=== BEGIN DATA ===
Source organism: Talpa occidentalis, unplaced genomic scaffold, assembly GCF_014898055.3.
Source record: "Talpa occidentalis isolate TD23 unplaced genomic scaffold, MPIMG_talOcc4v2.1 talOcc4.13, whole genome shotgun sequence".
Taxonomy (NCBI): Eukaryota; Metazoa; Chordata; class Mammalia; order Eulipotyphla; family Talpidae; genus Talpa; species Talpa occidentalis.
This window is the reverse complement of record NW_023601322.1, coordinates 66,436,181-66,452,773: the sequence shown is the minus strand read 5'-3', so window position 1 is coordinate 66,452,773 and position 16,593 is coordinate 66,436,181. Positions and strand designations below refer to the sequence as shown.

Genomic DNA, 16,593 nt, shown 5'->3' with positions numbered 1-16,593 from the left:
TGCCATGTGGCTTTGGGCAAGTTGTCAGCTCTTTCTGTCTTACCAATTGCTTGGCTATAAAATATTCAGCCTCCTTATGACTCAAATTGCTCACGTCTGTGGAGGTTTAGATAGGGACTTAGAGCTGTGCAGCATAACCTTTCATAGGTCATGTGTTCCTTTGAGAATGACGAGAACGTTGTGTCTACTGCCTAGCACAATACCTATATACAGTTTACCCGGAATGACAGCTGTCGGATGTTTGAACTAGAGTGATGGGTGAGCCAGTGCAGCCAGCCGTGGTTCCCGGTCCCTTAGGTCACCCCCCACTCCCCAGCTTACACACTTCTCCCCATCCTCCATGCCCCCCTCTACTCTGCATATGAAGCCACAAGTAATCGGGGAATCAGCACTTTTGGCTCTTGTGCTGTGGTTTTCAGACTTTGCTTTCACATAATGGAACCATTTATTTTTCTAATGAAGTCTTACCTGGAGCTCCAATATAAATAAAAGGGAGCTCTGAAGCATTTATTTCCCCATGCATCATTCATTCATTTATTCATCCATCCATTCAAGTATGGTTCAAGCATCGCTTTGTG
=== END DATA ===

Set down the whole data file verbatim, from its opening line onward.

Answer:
Source organism: Talpa occidentalis, unplaced genomic scaffold, assembly GCF_014898055.3.
Source record: "Talpa occidentalis isolate TD23 unplaced genomic scaffold, MPIMG_talOcc4v2.1 talOcc4.13, whole genome shotgun sequence".
Taxonomy (NCBI): Eukaryota; Metazoa; Chordata; class Mammalia; order Eulipotyphla; family Talpidae; genus Talpa; species Talpa occidentalis.
This window is the reverse complement of record NW_023601322.1, coordinates 66,436,181-66,452,773: the sequence shown is the minus strand read 5'-3', so window position 1 is coordinate 66,452,773 and position 16,593 is coordinate 66,436,181. Positions and strand designations below refer to the sequence as shown.

Genomic DNA, 16,593 nt, shown 5'->3' with positions numbered 1-16,593 from the left:
TGCCATGTGGCTTTGGGCAAGTTGTCAGCTCTTTCTGTCTTACCAATTGCTTGGCTATAAAATATTCAGCCTCCTTATGACTCAAATTGCTCACGTCTGTGGAGGTTTAGATAGGGACTTAGAGCTGTGCAGCATAACCTTTCATAGGTCATGTGTTCCTTTGAGAATGACGAGAACGTTGTGTCTACTGCCTAGCACAATACCTATATACAGTTTACCCGGAATGACAGCTGTCGGATGTTTGAACTAGAGTGATGGGTGAGCCAGTGCAGCCAGCCGTGGTTCCCGGTCCCTTAGGTCACCCCCCACTCCCCAGCTTACACACTTCTCCCCATCCTCCATGCCCCCCTCTACTCTGCATATGAAGCCACAAGTAATCGGGGAATCAGCACTTTTGGCTCTTGTGCTGTGGTTTTCAGACTTTGCTTTCACATAATGGAACCATTTATTTTTCTAATGAAGTCTTACCTGGAGCTCCAATATAAATAAAAGGGAGCTCTGAAGCATTTATTTCCCCATGCATCATTCATTCATTTATTCATCCATCCATTCAAGTATGGTTCAAGCATCGCTTTGTG